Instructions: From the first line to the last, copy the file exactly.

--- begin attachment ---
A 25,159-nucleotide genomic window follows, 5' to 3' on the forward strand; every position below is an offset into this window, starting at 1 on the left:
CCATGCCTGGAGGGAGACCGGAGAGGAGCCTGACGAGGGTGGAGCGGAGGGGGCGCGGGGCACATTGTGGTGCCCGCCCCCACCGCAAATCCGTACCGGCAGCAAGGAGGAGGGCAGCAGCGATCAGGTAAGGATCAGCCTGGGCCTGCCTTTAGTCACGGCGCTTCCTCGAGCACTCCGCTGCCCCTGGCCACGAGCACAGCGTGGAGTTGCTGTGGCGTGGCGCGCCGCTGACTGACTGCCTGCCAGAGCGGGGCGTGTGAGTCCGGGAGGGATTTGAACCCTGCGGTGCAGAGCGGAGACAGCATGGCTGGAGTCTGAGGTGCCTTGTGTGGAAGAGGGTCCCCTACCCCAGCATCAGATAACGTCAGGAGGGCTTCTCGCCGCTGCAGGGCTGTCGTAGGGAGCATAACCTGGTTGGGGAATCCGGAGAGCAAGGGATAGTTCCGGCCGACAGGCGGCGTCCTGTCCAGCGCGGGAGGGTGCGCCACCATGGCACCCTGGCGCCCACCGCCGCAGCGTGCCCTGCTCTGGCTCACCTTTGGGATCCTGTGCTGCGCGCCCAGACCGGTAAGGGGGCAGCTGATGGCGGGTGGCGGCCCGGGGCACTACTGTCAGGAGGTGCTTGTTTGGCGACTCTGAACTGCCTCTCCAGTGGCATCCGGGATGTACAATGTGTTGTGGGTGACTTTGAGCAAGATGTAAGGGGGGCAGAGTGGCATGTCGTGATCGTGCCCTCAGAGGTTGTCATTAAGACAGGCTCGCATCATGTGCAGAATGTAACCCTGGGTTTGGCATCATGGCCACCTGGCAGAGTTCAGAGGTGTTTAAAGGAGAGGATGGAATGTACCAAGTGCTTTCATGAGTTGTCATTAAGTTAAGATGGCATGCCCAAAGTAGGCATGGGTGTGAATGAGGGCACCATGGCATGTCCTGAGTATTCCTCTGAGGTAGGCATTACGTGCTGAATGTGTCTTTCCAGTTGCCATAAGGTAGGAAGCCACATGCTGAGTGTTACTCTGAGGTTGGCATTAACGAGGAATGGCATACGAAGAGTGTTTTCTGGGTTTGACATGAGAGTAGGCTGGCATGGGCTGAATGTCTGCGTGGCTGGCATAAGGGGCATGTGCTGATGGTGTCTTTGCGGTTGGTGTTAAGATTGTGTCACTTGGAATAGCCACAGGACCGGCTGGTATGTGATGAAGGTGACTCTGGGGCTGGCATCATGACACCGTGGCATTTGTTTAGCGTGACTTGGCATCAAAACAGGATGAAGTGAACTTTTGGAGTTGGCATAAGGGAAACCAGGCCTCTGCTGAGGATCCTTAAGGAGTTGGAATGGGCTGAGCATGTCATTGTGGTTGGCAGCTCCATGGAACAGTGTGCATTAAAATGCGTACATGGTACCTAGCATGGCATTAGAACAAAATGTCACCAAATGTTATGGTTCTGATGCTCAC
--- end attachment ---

A 25,159-nucleotide genomic window follows, 5' to 3' on the forward strand; every position below is an offset into this window, starting at 1 on the left:
CCATGCCTGGAGGGAGACCGGAGAGGAGCCTGACGAGGGTGGAGCGGAGGGGGCGCGGGGCACATTGTGGTGCCCGCCCCCACCGCAAATCCGTACCGGCAGCAAGGAGGAGGGCAGCAGCGATCAGGTAAGGATCAGCCTGGGCCTGCCTTTAGTCACGGCGCTTCCTCGAGCACTCCGCTGCCCCTGGCCACGAGCACAGCGTGGAGTTGCTGTGGCGTGGCGCGCCGCTGACTGACTGCCTGCCAGAGCGGGGCGTGTGAGTCCGGGAGGGATTTGAACCCTGCGGTGCAGAGCGGAGACAGCATGGCTGGAGTCTGAGGTGCCTTGTGTGGAAGAGGGTCCCCTACCCCAGCATCAGATAACGTCAGGAGGGCTTCTCGCCGCTGCAGGGCTGTCGTAGGGAGCATAACCTGGTTGGGGAATCCGGAGAGCAAGGGATAGTTCCGGCCGACAGGCGGCGTCCTGTCCAGCGCGGGAGGGTGCGCCACCATGGCACCCTGGCGCCCACCGCCGCAGCGTGCCCTGCTCTGGCTCACCTTTGGGATCCTGTGCTGCGCGCCCAGACCGGTAAGGGGGCAGCTGATGGCGGGTGGCGGCCCGGGGCACTACTGTCAGGAGGTGCTTGTTTGGCGACTCTGAACTGCCTCTCCAGTGGCATCCGGGATGTACAATGTGTTGTGGGTGACTTTGAGCAAGATGTAAGGGGGGCAGAGTGGCATGTCGTGATCGTGCCCTCAGAGGTTGTCATTAAGACAGGCTCGCATCATGTGCAGAATGTAACCCTGGGTTTGGCATCATGGCCACCTGGCAGAGTTCAGAGGTGTTTAAAGGAGAGGATGGAATGTACCAAGTGCTTTCATGAGTTGTCATTAAGTTAAGATGGCATGCCCAAAGTAGGCATGGGTGTGAATGAGGGCACCATGGCATGTCCTGAGTATTCCTCTGAGGTAGGCATTACGTGCTGAATGTGTCTTTCCAGTTGCCATAAGGTAGGAAGCCACATGCTGAGTGTTACTCTGAGGTTGGCATTAACGAGGAATGGCATACGAAGAGTGTTTTCTGGGTTTGACATGAGAGTAGGCTGGCATGGGCTGAATGTCTGCGTGGCTGGCATAAGGGGCATGTGCTGATGGTGTCTTTGCGGTTGGTGTTAAGATTGTGTCACTTGGAATAGCCACAGGACCGGCTGGTATGTGATGAAGGTGACTCTGGGGCTGGCATCATGACACCGTGGCATTTGTTTAGCGTGACTTGGCATCAAAACAGGATGAAGTGAACTTTTGGAGTTGGCATAAGGGAAACCAGGCCTCTGCTGAGGATCCTTAAGGAGTTGGAATGGGCTGAGCATGTCATTGTGGTTGGCAGCTCCATGGAACAGTGTGCATTAAAATGCGTACATGGTACCTAGCATGGCATTAGAACAAAATGTCACCAAATGTTATGGTTCTGATGCTCAC